Tuesday, January 27, 2009

Do you ever have plans that you can't follow through on as you want to because of some kind of adversity? For instance I haven't had a cold in over three years, but I caught one this year and I spend a few days sleeping as soon as I would get home from work. There were many things I would have done during that time that I was sleeping, like adding to this website; but I felt sleeping and getting well were more important. Life is full of times when things are difficult and don't go the way we want them to. Perhaps it is a sick family member that we spend our time helping. Perhaps it is repairing something that is broken. Perhaps it is cleaning up after a disaster.
When we record out family's story we may want to remember only the good times. Definitely the good times should be remembered, but the things that were learned from the bad times can be just as valuable to your family. A bout of depression may be difficult to write about, but some years from now a grandchild or great grandchild may be dealing with depression and may be glad to learn what you did to cope with your depression. If you recovered quickly from your depression, they may want to try what you did. If you struggled despite all you tried to overcome the depression, they may know that something else may be necessary to help. Although no two situations are exactly the same and so the solutions may not be the same, it may help to know that some one else struggled with the same problems. So, as you write your story remember to include the difficult times as well as the good times. Record what you learned from both your good and bad experiences.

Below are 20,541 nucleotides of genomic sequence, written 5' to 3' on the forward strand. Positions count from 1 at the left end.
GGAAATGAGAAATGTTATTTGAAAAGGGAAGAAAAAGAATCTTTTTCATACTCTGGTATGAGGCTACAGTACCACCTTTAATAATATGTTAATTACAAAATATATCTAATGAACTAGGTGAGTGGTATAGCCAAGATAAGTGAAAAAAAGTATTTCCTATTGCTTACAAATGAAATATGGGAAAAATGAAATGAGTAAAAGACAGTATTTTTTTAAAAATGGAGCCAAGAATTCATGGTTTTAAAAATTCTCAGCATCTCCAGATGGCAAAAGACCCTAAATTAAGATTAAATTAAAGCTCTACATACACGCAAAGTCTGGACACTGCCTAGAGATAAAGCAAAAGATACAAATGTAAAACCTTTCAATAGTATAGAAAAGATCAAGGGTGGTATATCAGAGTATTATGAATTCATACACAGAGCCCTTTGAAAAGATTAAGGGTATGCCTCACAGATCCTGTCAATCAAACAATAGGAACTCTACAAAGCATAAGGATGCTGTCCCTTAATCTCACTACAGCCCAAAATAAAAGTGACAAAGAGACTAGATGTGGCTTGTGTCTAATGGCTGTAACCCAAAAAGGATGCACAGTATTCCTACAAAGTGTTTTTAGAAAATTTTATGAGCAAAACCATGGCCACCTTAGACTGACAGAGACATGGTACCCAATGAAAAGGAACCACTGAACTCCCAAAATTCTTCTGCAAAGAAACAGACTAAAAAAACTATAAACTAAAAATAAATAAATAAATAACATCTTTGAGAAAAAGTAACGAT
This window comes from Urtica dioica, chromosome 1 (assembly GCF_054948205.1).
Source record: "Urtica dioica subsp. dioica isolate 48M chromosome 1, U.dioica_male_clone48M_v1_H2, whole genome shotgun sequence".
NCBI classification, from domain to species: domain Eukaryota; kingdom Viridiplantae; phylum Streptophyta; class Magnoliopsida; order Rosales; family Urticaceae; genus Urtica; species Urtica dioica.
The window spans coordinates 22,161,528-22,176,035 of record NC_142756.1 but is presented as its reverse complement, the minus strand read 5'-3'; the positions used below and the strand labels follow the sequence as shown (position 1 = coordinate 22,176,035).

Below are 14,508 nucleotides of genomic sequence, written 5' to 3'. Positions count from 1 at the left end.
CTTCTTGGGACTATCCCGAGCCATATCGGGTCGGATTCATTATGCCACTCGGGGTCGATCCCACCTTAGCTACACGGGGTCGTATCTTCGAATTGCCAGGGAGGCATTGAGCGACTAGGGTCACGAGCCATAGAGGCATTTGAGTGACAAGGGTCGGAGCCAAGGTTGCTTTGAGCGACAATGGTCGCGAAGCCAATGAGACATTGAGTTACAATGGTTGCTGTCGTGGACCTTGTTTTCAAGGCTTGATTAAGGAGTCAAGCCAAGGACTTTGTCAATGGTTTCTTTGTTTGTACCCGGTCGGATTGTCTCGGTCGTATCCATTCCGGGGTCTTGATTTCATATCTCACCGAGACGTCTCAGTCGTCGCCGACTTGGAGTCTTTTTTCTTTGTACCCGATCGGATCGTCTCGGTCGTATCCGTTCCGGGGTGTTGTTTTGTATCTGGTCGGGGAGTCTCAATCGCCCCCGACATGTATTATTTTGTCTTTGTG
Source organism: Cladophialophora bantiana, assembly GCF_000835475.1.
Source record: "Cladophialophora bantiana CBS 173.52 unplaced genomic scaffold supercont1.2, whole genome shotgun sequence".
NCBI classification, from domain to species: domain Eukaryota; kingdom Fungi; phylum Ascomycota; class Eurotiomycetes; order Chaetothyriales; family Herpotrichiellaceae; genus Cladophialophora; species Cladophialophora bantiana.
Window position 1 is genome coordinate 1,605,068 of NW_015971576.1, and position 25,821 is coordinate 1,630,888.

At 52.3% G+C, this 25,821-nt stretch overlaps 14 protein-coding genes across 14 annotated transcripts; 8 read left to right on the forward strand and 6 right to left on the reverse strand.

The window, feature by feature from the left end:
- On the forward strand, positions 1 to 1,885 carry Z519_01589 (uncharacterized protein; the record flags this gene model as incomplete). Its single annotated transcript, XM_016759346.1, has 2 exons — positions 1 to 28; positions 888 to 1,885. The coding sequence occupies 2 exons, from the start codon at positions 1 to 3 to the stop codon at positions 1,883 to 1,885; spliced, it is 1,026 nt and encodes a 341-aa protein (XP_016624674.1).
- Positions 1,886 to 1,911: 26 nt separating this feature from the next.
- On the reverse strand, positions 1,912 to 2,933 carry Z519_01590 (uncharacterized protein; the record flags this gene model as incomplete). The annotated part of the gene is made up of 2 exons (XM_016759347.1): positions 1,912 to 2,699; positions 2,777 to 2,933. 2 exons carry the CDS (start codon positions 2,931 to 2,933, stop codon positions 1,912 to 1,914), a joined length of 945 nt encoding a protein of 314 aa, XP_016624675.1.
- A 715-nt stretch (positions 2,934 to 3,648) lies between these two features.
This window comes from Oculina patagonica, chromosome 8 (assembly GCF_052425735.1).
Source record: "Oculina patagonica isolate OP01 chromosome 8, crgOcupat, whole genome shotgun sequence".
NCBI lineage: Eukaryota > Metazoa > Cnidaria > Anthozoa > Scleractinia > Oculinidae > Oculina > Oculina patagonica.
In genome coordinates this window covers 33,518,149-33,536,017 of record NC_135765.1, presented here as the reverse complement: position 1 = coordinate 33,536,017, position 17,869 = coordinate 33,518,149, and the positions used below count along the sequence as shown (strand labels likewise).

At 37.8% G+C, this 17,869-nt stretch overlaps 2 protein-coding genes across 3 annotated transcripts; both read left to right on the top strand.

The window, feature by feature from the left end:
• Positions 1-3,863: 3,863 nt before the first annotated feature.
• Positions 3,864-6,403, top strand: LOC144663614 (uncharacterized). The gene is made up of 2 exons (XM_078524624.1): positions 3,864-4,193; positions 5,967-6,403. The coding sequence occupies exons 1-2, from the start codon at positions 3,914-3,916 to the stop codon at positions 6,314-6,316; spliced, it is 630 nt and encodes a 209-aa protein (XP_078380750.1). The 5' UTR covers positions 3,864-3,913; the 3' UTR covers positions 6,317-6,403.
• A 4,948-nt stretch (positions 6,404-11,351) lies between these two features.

Think about your ancestors. What kinds of adversity did they have to deal with? What was it like for those who lived during the depression? Maybe you had some ancestors involved in the gold rush. What was it like for them? Maybe some of your ancestors were pioneers. What was it like for them? Maybe some of your ancestors were the first settlers in an area or even a country. What was it like for them? There have been many people who have lived without running water, electricity, indoor bathrooms, a variety and abundance of food, nice clothing, heat in the winter and cooling in the summer. Write about what conditions you ancestors lived in. Cameras, telephones, computers, electricity, cars, books, even the ability to read and write are relatively recent in the history of the world. When writing an ancestor's story, researching history during that time period to find out what things were like would help to add depth and understanding to their story. When you interview relatives for their life stories or other ancestor's stories, remember to ask how the things that were happening in the world around them affected them. If they lived during the depression, were their parents employed or unemployed? During World War II were they affected by rationing or by a family member serving in the war? In the 60's how were they affected by the Civil Rights movement?
We are not alone and unaffected by others around us. What is going on in the world does affect us. The clothes we wear, the cars we drive, the things we have in our home, how we spend our spare time can all be affected by what is going on in the world. Yet each person may choose to not be affected in the same way as others. Perhaps if you are like me you drive a 25 year old car, don't keep up with the latest fashion, don't watch a lot of TV, don't see all the latest movies, yet the new cars, the fashions, television, movies, etc. do affect your life because of how they affect others. Each story will be unique. Not all the veterans of World War II have the same story of their war experiences. Each story is different even though it is about the same war. So write about the uniqueness as well as the commonalities in your family's story.
Sometimes when you are feeling stressed it can help to take a moment and view something uplifting. The video in the next post is one that inspires me. Hope it inspires you too.

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